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It’s International Day for Failure & Your Kids Need to Celebrate

There’s practically a new made-up holiday (or 10) every day, but International Day for Failure on October 13 really caught our eye this year. It’s a holiday Finland created in 2010 because many worried that a fear of flopping was preventing its citizens from trying new things, effectively dampening entrepreneurial spirit. This is a worry we can identify with, albeit on a smaller scale, as we witness our own kids being reluctant to take on new activities, or quick to abandon them, because they fear failure.

That’s why we decided that International Day for Failure is all parents should embrace, starting this year as we so fervently hover over our children’s Zoom classes and carefully monitor their socially distant activities. Children are experiencing enough anxiety as it is; it’s time they start learning to celebrate their failures too. Rather than spout our own pseudoscience and platitudes like “try, try again,” we enlisted the help of child and adolescent psychologist Barbara Greenberg to weigh in on our thesis.

Tolerate disappointment

With all due respect to the Finns, Greenberg suggested that maybe “failure” isn’t the best word to use with our kids.

“A better word would be disappointment, because it captures the feeling” she said. Not succeeding in any way — by not making a good grade, not making a team, or not creating the work they envisioned in their head — is disappointing to children, just as it is to adults.

Whether we call it failure or disappointment, it’s a feeling from which we shouldn’t shield our children.

“If you are prevented from feeling that as a child and as a teenager, when you’re faced with it as an adult, you won’t have the strategies to deal with it,” Greenberg explained. “You need to develop the strategies as a child.”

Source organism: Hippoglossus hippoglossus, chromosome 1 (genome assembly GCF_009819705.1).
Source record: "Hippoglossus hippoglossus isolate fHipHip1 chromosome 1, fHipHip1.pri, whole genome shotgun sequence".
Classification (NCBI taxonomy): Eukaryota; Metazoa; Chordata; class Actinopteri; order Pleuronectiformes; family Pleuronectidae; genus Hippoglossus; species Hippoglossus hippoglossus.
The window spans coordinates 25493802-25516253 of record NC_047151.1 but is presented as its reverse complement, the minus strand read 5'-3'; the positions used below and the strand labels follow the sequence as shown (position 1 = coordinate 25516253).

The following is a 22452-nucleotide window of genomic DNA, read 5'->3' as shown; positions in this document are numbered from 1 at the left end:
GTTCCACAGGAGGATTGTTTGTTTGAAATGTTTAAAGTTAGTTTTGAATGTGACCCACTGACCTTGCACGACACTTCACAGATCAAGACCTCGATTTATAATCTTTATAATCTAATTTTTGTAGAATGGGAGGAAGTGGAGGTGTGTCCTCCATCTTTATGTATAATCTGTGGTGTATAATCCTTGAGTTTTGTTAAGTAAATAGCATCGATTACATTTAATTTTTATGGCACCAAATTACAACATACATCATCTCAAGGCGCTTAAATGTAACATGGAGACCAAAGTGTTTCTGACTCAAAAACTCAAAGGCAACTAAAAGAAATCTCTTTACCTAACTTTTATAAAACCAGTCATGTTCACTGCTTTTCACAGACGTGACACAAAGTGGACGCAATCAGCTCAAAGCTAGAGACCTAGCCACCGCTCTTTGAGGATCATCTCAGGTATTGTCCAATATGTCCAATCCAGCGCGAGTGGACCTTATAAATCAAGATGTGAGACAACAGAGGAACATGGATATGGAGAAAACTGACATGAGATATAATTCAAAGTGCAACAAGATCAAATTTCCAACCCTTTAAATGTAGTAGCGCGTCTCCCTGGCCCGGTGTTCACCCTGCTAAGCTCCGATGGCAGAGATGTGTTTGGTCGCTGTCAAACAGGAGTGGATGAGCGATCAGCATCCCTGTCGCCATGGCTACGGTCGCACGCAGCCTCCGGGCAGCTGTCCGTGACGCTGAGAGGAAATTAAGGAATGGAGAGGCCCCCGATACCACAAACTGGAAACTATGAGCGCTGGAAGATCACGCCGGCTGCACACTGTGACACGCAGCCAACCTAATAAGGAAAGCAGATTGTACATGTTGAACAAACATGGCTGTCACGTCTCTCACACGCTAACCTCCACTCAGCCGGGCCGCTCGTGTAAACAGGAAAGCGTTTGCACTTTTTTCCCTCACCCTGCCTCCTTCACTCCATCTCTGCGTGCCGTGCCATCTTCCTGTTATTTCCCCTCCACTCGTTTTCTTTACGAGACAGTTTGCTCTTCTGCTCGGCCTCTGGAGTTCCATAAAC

Well, if we can’t protect our children from disappointment, how can we help them develop those strategies? The first step is to learn to tolerate that feeling. Disappointment isn’t fun to experience, but it’s easier to handle if they can simply say to themselves and to you, I’m disappointed I didn’t do X.

Then, we can encourage them to view that disappointment in perspective and realize that it doesn’t have to define their whole day. They can move on from that feeling and onto something else.

Believe in second chances

Just because we want them to tolerate failure or disappointment doesn’t mean they should love it so much they don’t try to do their best at things. They can be OK with disappointment AND they can realize that they have a chance to get a different outcome the next time they try that thing.

“In life there are second chances and re-dos,” Greenberg said. “We get to do things over. Number two, we have to talk about the importance of practice.”

When something he does doesn’t turn out right, my son’s first response is often to declare that he never wants to do it again. I recognize that impulse in myself, and it’s heartbreaking to think of him closing himself off to things he might enjoy because the first time didn’t go well. Greenberg encouraged parents to make sure their children try the thing they failed at a couple of more times before giving up.

“Because it’s not only about activities, it also extends into interpersonal relationships,” she explained. “If they make a mistake when they’re talking to somebody and somebody gets upset, they might give up on that relationship, when I’d rather have the person learn to say, ‘Can we start again?'”

On the other hand, if your kid tries to play the violin or soccer a few times and they’re still not enjoying it, it’s OK to move on and try something else. We’re not into torturing our kids.

Drop ‘perfect’ from your vocabulary

Trying our best does not have to equal trying to be THE best, and it’s important for children to learn that early on as well. The standard of being “perfect” at anything is too vague to achieve in most cases, Greenberg pointed out, so it’s never a good idea to encourage our kids to strive for that.

To avoid making our kids perfectionists, which in Greenberg’s experience often coincides with them being anxious (though she can’t pinpoint which comes first), we have to be careful of how we speak to them about both their accomplishments and their failures.

Regardless of the outcome, try to praise the work they put into something instead of its results. You can also try asking what they learned from an experience or class instead of how they did.

Parents can also be good role models in this respect.

“Model engaging in activities that you’re not so great at but that you enjoy,” Greenberg said. “Have a balance. You do things that you’re great at and things you’re not so great at — but that you get some joy from.”

In other words, we parents need to enjoy our failures — sorry, disappointments first, before we can hope for our children to do the same.

Here are some tools to help anxious, excited kids sleep at night.

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